PDA

View Full Version : How would electrical charge radiated from a black hole?



WaxRubiks
2008-Sep-12, 06:04 AM
I think it is said that a black hole can have electrical charge.

So how could a positively, or negatively charged black hole radiate away its charge, if Hawking radiation is just neutral EM radiation?

grant hutchison
2008-Sep-12, 10:49 AM
I think it is said that a black hole can have electrical charge.

So how could a positively, or negatively charged black hole radiate away its charge, if Hawking radiation is just neutral EM radiation?There may be some subtle way it could manage it under acceleration; I dunno about that.
But they don't really need to emit charged particles to get rid of their charge: they'll preferentially attract and absorb opposite charges until they get to electrical neutrality.

Grant Hutchison

korjik
2008-Sep-12, 03:33 PM
Hawking radiation is particle radiation is how

phunk
2008-Sep-12, 06:07 PM
I don't think he's asking how it could be neutralized, but rather how a charged black hole could have an electric field around it in the first place. As in, why isn't the electric field pulled in also.

mugaliens
2008-Sep-12, 06:15 PM
Given that both charge (electric field) and gravity vary proportional to the inverse of the square of the distance, the ratio between charge and gravitation would remain constant as distance changes, and it's well proven that charge can easily overcome gravity for particles.

Theophage
2008-Sep-13, 03:57 PM
I think it is said that a black hole can have electrical charge.

So how could a positively, or negatively charged black hole radiate away its charge, if Hawking radiation is just neutral EM radiation?

I don't think Hawking radiation is neutral EM radiation. From what I understand, it goes like this:

Virtual particles, which are being created and destroyed all the time everywhere, are also being created and destroyed around the event horizon of a black hole. They are created in pairs, which together are electrically neutral. What happens is that sometimes one of the pair falls into the black hole and cannot escape to annhilate the other one before the time alotted by conservation of energy. The net effect of this is that the mass of the particle which escapes is now subtracted from the mass of the hole, since it was the hole which "promoted" it from temporary virtual particle to actual particle with mass.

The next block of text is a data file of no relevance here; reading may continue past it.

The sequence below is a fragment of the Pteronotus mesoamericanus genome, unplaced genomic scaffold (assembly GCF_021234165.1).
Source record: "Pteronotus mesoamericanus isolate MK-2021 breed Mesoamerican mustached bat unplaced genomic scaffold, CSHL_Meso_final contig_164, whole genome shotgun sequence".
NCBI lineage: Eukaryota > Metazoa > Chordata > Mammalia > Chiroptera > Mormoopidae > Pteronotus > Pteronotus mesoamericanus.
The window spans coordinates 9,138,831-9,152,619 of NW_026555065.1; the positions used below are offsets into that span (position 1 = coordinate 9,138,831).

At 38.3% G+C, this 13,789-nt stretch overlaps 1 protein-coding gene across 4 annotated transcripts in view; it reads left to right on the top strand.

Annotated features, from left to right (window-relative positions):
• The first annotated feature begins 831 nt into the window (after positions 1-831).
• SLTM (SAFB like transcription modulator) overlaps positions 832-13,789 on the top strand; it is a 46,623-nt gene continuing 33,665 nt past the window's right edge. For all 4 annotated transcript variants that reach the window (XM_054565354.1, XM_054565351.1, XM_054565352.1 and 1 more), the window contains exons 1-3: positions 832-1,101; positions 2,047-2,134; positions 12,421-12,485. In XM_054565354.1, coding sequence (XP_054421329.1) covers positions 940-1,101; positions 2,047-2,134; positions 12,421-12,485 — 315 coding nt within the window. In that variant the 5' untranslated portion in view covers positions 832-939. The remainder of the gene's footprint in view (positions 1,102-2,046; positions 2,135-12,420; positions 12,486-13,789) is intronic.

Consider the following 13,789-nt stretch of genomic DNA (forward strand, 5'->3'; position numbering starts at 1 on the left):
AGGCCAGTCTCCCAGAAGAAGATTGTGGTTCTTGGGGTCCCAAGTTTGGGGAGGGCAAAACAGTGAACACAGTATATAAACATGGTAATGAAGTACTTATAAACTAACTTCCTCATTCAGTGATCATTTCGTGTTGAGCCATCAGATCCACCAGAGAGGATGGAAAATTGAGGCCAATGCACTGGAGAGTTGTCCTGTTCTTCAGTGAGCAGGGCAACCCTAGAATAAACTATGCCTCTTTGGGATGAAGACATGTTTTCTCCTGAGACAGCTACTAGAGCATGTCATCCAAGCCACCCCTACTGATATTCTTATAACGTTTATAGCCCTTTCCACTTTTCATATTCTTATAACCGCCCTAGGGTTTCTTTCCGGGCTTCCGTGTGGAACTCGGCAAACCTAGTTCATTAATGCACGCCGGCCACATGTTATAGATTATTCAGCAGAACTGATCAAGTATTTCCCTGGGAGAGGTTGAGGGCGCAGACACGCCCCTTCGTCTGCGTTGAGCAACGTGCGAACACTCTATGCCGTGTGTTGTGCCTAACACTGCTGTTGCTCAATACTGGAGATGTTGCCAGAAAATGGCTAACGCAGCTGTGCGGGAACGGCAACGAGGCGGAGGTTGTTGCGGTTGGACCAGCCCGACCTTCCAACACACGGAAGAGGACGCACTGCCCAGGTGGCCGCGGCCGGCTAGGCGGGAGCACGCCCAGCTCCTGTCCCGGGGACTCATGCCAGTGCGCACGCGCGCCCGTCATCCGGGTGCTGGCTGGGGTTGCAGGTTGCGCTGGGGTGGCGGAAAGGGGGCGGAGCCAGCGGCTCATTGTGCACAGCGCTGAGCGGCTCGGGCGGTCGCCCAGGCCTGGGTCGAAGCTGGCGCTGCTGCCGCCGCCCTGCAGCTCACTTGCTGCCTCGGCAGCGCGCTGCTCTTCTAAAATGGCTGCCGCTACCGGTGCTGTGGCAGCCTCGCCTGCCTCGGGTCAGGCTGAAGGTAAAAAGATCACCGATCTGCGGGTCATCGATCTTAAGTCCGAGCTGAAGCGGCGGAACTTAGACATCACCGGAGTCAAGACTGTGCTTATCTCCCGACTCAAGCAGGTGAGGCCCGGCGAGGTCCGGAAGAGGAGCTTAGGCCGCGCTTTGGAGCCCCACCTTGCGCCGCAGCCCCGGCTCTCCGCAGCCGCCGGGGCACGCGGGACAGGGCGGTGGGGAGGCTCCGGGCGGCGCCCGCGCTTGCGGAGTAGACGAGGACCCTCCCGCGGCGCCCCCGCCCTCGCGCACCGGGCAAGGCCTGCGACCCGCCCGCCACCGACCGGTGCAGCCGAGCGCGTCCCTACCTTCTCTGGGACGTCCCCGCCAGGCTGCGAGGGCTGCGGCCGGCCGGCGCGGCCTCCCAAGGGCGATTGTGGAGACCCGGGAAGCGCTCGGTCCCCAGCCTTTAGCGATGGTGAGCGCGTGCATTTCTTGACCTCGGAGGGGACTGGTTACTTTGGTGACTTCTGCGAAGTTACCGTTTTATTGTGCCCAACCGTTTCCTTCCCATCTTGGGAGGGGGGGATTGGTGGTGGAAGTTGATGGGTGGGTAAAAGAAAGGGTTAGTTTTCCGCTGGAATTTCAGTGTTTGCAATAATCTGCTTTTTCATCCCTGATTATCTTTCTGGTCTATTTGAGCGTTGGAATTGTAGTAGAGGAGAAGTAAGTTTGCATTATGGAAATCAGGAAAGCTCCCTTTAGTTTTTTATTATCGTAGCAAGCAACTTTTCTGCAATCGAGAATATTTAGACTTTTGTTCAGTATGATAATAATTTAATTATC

Now, since sometimes the escaping particles are charged, this would mean that the black hole would constantly be gaining and losing small amounts of charge through this process. Overall this would average out, and leave the hole's net charge unchanged. But consider a black hole that has some net charge on it. Such a hole would be more likely to push like charged particles away, and so those particles would more likely be the ones that escaped. Just like the fact that a massive particle which escapes subtracts mass from the hole, so it is that if a charged particle escapes, the hole is considered to have lost that amount of charge. If this is the case, then the net charge of the hole over time would decrease down to neutral, at which point there would again be no preference for particles of a certain charge to escape.

mugaliens
2008-Sep-14, 09:05 PM
I don't think he's asking how it could be neutralized, but rather how a charged black hole could have an electric field around it in the first place. As in, why isn't the electric field pulled in also.

Given that the electric field effect on most charged particles is significantly stronger than gravitation, Grant brings up a good point - no matter how positively or negatively charged a black hole may be initially, over time it'll tend towards a charge of zero by attracting more opposite particles than like ones.